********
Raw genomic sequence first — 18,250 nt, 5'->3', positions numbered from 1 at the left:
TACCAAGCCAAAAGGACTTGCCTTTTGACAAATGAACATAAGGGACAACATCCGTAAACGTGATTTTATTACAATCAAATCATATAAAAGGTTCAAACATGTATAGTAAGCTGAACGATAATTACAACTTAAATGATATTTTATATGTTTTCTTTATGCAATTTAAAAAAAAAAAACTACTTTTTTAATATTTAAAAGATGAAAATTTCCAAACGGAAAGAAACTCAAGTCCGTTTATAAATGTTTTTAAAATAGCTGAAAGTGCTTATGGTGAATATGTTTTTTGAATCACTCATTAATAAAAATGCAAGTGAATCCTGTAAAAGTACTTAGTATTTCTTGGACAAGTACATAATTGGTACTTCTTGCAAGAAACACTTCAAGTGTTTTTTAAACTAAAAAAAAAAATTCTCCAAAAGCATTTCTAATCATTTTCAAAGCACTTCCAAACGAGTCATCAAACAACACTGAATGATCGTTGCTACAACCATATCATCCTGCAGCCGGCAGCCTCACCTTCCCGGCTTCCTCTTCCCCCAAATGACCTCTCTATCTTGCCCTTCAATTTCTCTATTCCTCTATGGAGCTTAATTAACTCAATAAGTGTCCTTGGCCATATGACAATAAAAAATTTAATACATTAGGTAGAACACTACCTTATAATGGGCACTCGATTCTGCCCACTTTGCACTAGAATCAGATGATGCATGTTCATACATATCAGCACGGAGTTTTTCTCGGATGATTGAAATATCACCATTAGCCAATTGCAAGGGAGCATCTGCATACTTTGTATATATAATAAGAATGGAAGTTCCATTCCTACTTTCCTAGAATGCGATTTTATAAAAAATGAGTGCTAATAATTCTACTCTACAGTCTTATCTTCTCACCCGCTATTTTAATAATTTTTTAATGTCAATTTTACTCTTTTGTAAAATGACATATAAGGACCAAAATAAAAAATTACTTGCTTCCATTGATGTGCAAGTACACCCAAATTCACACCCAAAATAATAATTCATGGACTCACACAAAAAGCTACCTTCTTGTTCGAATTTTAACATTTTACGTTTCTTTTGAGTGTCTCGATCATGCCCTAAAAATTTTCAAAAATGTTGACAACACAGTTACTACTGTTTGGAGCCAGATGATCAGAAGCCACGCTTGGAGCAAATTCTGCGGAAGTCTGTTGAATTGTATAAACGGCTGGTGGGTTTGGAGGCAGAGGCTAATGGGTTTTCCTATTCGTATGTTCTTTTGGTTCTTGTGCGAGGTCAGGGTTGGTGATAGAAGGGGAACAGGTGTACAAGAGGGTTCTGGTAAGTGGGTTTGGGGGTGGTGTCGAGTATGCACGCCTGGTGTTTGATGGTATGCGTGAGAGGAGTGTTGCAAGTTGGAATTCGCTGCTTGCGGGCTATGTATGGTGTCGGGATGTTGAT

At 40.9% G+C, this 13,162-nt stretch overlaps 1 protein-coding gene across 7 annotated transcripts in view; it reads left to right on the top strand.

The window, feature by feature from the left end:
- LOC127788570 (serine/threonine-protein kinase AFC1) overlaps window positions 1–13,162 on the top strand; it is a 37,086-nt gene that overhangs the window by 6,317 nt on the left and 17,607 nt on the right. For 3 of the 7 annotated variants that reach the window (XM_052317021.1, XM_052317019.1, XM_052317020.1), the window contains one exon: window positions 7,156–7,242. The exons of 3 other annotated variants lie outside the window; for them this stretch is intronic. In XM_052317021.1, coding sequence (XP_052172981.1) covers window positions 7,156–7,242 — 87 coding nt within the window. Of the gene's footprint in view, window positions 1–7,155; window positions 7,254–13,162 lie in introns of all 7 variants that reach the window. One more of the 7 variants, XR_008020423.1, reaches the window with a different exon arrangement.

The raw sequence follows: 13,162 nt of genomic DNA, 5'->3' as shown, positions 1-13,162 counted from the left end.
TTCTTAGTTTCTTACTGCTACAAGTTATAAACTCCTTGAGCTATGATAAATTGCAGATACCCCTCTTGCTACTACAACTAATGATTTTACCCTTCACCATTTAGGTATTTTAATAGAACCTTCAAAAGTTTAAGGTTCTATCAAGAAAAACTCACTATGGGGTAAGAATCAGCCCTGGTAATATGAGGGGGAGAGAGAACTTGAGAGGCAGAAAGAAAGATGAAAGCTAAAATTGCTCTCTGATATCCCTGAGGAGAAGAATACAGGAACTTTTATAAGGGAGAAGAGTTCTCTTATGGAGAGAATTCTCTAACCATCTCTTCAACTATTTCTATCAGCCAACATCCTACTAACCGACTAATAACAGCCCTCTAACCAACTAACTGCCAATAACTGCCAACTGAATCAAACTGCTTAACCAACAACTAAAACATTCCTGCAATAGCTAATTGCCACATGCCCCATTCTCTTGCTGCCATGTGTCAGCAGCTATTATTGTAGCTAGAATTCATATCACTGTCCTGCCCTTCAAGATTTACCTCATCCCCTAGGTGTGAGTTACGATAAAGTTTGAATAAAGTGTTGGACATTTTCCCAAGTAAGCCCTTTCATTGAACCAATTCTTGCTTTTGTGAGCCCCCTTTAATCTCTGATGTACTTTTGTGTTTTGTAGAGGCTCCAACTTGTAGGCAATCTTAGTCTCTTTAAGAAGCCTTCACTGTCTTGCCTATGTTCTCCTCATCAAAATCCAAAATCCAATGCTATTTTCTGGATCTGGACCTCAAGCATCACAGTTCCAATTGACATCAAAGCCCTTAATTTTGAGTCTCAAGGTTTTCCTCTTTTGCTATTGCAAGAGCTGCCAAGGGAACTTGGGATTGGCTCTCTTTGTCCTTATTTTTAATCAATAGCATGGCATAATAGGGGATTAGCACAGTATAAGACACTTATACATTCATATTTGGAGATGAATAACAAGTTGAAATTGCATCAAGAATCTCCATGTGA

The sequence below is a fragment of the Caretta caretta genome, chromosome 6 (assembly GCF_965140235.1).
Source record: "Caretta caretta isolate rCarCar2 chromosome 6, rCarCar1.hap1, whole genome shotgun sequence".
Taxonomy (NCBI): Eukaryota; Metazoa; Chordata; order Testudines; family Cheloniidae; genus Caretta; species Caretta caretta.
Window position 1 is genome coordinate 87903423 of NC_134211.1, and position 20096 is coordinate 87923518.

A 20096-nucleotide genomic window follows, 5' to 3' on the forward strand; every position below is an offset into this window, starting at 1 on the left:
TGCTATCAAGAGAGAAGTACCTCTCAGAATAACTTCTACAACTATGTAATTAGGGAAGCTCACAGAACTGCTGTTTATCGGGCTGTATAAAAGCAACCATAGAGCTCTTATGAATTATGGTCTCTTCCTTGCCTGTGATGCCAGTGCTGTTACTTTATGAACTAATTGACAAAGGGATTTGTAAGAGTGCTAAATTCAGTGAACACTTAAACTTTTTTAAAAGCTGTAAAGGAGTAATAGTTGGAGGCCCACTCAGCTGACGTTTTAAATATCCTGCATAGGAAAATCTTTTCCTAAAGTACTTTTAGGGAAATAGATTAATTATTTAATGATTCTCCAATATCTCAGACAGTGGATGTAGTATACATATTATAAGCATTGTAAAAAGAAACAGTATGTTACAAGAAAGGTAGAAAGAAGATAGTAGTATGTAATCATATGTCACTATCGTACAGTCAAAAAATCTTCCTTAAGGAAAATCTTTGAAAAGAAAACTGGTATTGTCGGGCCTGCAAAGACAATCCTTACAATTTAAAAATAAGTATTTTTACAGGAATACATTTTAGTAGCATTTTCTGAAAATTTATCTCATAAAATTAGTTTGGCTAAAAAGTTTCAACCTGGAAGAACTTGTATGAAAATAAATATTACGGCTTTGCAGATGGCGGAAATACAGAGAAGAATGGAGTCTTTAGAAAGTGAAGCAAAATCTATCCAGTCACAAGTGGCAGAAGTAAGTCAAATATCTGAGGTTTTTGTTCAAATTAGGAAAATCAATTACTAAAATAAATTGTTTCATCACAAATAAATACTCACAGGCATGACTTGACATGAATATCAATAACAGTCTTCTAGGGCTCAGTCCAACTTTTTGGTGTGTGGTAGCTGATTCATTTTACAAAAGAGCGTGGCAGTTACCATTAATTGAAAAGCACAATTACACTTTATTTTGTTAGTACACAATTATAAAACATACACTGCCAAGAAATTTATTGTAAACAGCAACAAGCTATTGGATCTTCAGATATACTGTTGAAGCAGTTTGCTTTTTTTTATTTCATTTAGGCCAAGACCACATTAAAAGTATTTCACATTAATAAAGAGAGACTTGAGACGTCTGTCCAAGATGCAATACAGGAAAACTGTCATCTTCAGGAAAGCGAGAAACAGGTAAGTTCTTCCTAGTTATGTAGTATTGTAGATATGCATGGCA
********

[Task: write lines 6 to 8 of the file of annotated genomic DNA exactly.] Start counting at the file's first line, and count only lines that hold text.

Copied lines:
The raw sequence follows: 13,162 nt of genomic DNA, 5'->3' as shown, positions 1-13,162 counted from the left end.
TTCTTAGTTTCTTACTGCTACAAGTTATAAACTCCTTGAGCTATGATAAATTGCAGATACCCCTCTTGCTACTACAACTAATGATTTTACCCTTCACCATTTAGGTATTTTAATAGAACCTTCAAAAGTTTAAGGTTCTATCAAGAAAAACTCACTATGGGGTAAGAATCAGCCCTGGTAATATGAGGGGGAGAGAGAACTTGAGAGGCAGAAAGAAAGATGAAAGCTAAAATTGCTCTCTGATATCCCTGAGGAGAAGAATACAGGAACTTTTATAAGGGAGAAGAGTTCTCTTATGGAGAGAATTCTCTAACCATCTCTTCAACTATTTCTATCAGCCAACATCCTACTAACCGACTAATAACAGCCCTCTAACCAACTAACTGCCAATAACTGCCAACTGAATCAAACTGCTTAACCAACAACTAAAACATTCCTGCAATAGCTAATTGCCACATGCCCCATTCTCTTGCTGCCATGTGTCAGCAGCTATTATTGTAGCTAGAATTCATATCACTGTCCTGCCCTTCAAGATTTACCTCATCCCCTAGGTGTGAGTTACGATAAAGTTTGAATAAAGTGTTGGACATTTTCCCAAGTAAGCCCTTTCATTGAACCAATTCTTGCTTTTGTGAGCCCCCTTTAATCTCTGATGTACTTTTGTGTTTTGTAGAGGCTCCAACTTGTAGGCAATCTTAGTCTCTTTAAGAAGCCTTCACTGTCTTGCCTATGTTCTCCTCATCAAAATCCAAAATCCAATGCTATTTTCTGGATCTGGACCTCAAGCATCACAGTTCCAATTGACATCAAAGCCCTTAATTTTGAGTCTCAAGGTTTTCCTCTTTTGCTATTGCAAGAGCTGCCAAGGGAACTTGGGATTGGCTCTCTTTGTCCTTATTTTTAATCAATAGCATGGCATAATAGGGGATTAGCACAGTATAAGACACTTATACATTCATATTTGGAGATGAATAACAAGTTGAAATTGCATCAAGAATCTCCATGTGA

The sequence below is a fragment of the Caretta caretta genome, chromosome 6 (assembly GCF_965140235.1).